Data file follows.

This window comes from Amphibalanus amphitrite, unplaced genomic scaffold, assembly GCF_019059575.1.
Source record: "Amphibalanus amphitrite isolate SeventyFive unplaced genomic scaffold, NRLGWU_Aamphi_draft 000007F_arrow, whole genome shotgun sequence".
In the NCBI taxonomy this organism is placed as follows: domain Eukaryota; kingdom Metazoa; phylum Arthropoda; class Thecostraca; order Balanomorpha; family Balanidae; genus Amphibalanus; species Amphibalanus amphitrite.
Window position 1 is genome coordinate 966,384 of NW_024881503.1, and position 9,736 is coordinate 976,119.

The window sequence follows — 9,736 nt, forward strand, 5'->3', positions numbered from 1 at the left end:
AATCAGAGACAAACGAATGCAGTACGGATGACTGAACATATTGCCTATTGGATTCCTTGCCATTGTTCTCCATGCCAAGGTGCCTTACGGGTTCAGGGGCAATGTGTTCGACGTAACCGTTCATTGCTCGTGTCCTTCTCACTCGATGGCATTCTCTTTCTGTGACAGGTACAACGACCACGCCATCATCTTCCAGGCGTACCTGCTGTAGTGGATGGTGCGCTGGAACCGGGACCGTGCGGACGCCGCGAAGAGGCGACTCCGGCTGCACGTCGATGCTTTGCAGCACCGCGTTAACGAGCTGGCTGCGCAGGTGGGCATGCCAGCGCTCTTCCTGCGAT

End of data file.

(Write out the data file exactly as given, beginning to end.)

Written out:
This window comes from Amphibalanus amphitrite, unplaced genomic scaffold, assembly GCF_019059575.1.
Source record: "Amphibalanus amphitrite isolate SeventyFive unplaced genomic scaffold, NRLGWU_Aamphi_draft 000007F_arrow, whole genome shotgun sequence".
In the NCBI taxonomy this organism is placed as follows: domain Eukaryota; kingdom Metazoa; phylum Arthropoda; class Thecostraca; order Balanomorpha; family Balanidae; genus Amphibalanus; species Amphibalanus amphitrite.
Window position 1 is genome coordinate 966,384 of NW_024881503.1, and position 9,736 is coordinate 976,119.

The window sequence follows — 9,736 nt, forward strand, 5'->3', positions numbered from 1 at the left end:
AATCAGAGACAAACGAATGCAGTACGGATGACTGAACATATTGCCTATTGGATTCCTTGCCATTGTTCTCCATGCCAAGGTGCCTTACGGGTTCAGGGGCAATGTGTTCGACGTAACCGTTCATTGCTCGTGTCCTTCTCACTCGATGGCATTCTCTTTCTGTGACAGGTACAACGACCACGCCATCATCTTCCAGGCGTACCTGCTGTAGTGGATGGTGCGCTGGAACCGGGACCGTGCGGACGCCGCGAAGAGGCGACTCCGGCTGCACGTCGATGCTTTGCAGCACCGCGTTAACGAGCTGGCTGCGCAGGTGGGCATGCCAGCGCTCTTCCTGCGAT